UN urges Libya to cooperate with abuse probe
"This body of experts will serve as an essential mechanism to effectively address the widespread impunity for human rights violations and abuses committed, and can also serve as a deterrent to prevent further violations and contribute to peace and stability in the country," she said, according to a UN statement.
The UN mission in Libya, UNSMIL, on Saturday welcomed the appointment of experts Mohamed Auajjar, Tracy Robinson and Chaloka Beyani, and urged the "relevant Libyan authorities to extend their full cooperation to the Fact-Finding Mission on Libya".
The investigation was necessary amid the "deteriorating security and the lack of a judicial system" in the country, the UN had said this week.
Oil-rich Libya has been torn by conflict since the 2011 toppling and killing of dictator Moamer Kadhafi in a Nato-backed uprising, with rival administrations vying for power.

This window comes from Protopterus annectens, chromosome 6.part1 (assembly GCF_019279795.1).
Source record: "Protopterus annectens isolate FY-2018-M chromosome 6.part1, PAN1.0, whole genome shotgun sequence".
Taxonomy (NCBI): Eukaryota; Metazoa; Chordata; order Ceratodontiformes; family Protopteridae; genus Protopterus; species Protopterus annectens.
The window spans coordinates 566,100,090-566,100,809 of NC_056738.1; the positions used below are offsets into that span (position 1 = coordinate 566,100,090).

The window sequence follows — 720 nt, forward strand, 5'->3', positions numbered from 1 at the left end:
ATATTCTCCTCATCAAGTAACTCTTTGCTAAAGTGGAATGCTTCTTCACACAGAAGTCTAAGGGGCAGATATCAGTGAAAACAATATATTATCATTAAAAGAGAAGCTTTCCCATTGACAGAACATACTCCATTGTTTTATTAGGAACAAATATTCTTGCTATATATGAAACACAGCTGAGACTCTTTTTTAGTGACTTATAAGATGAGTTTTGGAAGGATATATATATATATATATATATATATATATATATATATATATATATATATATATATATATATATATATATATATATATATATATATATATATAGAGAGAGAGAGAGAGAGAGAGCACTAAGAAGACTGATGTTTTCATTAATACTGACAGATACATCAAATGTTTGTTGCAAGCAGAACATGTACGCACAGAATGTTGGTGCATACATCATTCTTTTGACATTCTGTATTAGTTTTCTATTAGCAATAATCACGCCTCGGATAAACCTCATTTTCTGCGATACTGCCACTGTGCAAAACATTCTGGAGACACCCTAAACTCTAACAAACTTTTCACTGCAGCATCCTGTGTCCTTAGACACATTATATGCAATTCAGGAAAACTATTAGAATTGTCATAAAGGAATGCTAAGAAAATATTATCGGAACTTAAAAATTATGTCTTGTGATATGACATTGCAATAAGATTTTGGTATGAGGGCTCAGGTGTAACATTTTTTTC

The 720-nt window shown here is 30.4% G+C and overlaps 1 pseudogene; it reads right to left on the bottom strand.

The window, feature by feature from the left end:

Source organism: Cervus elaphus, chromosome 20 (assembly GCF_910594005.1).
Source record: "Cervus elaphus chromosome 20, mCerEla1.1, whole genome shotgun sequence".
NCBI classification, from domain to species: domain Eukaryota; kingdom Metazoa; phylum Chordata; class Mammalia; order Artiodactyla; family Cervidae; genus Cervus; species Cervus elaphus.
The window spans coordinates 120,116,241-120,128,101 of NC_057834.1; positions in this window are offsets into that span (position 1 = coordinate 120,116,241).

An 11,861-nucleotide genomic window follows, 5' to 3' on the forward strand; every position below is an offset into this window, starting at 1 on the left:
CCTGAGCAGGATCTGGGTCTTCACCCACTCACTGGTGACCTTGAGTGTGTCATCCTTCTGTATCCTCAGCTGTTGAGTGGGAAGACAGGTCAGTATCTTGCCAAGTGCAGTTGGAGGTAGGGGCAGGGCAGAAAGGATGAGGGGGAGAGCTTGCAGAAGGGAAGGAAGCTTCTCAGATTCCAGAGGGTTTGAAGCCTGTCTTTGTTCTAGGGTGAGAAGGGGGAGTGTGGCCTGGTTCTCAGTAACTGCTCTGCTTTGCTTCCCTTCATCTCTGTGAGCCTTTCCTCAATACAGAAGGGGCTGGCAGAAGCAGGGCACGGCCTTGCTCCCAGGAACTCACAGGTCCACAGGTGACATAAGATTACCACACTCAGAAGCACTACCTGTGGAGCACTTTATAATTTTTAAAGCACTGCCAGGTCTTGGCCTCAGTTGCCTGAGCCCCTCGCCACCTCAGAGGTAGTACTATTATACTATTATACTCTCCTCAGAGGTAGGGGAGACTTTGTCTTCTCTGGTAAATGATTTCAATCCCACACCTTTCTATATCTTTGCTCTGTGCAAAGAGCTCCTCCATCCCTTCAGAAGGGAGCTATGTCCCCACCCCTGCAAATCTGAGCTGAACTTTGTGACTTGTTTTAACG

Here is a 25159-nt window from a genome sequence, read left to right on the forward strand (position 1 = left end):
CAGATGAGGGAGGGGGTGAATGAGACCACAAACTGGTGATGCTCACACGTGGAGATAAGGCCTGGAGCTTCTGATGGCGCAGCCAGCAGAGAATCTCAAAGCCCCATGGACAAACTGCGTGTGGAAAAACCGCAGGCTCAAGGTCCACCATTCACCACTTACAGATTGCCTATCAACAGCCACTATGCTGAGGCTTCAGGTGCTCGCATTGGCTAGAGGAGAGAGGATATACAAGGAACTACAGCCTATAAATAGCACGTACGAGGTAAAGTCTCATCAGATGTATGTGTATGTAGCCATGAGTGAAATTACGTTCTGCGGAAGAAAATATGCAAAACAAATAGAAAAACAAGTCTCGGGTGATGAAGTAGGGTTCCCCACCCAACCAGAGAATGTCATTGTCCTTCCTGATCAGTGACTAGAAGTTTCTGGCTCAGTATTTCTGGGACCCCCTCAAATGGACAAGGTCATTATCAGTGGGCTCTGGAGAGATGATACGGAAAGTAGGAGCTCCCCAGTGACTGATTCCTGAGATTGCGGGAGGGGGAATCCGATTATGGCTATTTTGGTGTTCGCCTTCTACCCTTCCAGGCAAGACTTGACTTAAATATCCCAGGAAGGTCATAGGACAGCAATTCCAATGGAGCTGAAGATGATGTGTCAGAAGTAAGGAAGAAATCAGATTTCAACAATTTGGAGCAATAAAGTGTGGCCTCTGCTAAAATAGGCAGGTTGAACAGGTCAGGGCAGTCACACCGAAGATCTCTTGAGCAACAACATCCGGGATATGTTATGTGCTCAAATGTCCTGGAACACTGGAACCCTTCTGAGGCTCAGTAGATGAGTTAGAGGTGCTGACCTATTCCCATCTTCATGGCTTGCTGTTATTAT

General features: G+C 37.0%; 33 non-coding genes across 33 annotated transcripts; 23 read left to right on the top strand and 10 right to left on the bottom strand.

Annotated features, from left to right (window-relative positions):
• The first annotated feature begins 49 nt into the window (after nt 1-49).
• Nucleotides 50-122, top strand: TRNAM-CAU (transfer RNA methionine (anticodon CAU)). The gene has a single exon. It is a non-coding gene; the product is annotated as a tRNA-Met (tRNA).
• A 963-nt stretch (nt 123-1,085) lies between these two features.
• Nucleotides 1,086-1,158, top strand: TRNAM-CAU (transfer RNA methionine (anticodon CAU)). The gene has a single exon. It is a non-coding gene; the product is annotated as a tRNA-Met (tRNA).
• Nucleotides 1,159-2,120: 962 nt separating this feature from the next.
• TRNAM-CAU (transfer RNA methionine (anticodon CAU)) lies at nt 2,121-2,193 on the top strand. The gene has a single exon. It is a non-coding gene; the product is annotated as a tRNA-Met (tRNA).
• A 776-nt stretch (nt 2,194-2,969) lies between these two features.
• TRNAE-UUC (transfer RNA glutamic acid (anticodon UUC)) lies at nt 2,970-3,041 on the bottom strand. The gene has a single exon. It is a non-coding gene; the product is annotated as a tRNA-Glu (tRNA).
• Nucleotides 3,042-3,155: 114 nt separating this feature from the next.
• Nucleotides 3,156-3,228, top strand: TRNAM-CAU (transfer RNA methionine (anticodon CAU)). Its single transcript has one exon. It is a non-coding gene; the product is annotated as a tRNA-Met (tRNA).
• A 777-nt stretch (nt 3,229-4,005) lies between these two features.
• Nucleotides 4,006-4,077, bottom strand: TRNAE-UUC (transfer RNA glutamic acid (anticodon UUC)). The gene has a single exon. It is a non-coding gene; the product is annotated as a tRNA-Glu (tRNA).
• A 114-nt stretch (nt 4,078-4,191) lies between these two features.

The crisis was exacerbated last year when military strongman Khalifa Haftar, who is based in the east of the country, launched an offensive to seize the capital Tripoli, seat of the UN-recognised Government of National Accord (GNA).
On June 22, the UN's top rights body created the fact-finding mission to document violations committed since 2016.
The move came after GNA forces, with Turkish support, repelled Haftar's 14-month siege of Tripoli and launched a counteroffensive, inflicting several other setbacks on the eastern strongman.
Mass graves were later discovered in areas seized by GNA forces, prompting an International Criminal Court prosecutor to say they may constitute evidence of war crimes.
The appointment of the experts "comes at a time when Libyans are in dire need of justice and accountability," UNSMIL said in a statement on Twitter.
"UNSMIL reiterates its strong support for a full and impartial investigation into alleged abuses and violations of international humanitarian and human rights law since the start of 2016."
On Friday, the GNA and an eastern-based parliament backed by Haftar announced in separate statements that they would cease hostilities and hold nationwide elections.